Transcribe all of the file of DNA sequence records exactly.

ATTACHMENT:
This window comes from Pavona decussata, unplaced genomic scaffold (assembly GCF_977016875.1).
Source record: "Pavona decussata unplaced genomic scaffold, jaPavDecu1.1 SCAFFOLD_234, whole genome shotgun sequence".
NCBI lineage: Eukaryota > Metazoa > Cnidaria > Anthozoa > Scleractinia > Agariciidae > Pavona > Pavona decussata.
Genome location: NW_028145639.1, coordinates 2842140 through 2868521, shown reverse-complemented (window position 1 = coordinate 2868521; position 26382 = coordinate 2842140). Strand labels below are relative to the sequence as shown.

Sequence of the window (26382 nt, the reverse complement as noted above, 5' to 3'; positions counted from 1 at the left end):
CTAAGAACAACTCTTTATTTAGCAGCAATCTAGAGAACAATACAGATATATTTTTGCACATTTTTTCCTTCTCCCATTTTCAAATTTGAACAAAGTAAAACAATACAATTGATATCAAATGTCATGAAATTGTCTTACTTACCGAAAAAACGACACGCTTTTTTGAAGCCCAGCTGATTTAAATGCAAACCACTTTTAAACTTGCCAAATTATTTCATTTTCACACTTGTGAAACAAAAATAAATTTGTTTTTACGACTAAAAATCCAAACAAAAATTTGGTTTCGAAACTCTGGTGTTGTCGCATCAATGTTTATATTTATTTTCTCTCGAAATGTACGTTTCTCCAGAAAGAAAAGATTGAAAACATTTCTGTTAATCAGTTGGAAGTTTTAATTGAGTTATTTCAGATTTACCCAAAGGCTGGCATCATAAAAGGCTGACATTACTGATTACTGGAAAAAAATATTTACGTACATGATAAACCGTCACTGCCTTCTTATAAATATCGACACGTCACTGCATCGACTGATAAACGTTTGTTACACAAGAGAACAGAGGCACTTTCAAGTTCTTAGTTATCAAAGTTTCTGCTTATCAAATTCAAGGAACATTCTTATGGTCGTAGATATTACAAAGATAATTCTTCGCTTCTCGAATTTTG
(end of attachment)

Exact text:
This window comes from Pavona decussata, unplaced genomic scaffold (assembly GCF_977016875.1).
Source record: "Pavona decussata unplaced genomic scaffold, jaPavDecu1.1 SCAFFOLD_234, whole genome shotgun sequence".
NCBI lineage: Eukaryota > Metazoa > Cnidaria > Anthozoa > Scleractinia > Agariciidae > Pavona > Pavona decussata.
Genome location: NW_028145639.1, coordinates 2842140 through 2868521, shown reverse-complemented (window position 1 = coordinate 2868521; position 26382 = coordinate 2842140). Strand labels below are relative to the sequence as shown.

Sequence of the window (26382 nt, the reverse complement as noted above, 5' to 3'; positions counted from 1 at the left end):
CTAAGAACAACTCTTTATTTAGCAGCAATCTAGAGAACAATACAGATATATTTTTGCACATTTTTTCCTTCTCCCATTTTCAAATTTGAACAAAGTAAAACAATACAATTGATATCAAATGTCATGAAATTGTCTTACTTACCGAAAAAACGACACGCTTTTTTGAAGCCCAGCTGATTTAAATGCAAACCACTTTTAAACTTGCCAAATTATTTCATTTTCACACTTGTGAAACAAAAATAAATTTGTTTTTACGACTAAAAATCCAAACAAAAATTTGGTTTCGAAACTCTGGTGTTGTCGCATCAATGTTTATATTTATTTTCTCTCGAAATGTACGTTTCTCCAGAAAGAAAAGATTGAAAACATTTCTGTTAATCAGTTGGAAGTTTTAATTGAGTTATTTCAGATTTACCCAAAGGCTGGCATCATAAAAGGCTGACATTACTGATTACTGGAAAAAAATATTTACGTACATGATAAACCGTCACTGCCTTCTTATAAATATCGACACGTCACTGCATCGACTGATAAACGTTTGTTACACAAGAGAACAGAGGCACTTTCAAGTTCTTAGTTATCAAAGTTTCTGCTTATCAAATTCAAGGAACATTCTTATGGTCGTAGATATTACAAAGATAATTCTTCGCTTCTCGAATTTTG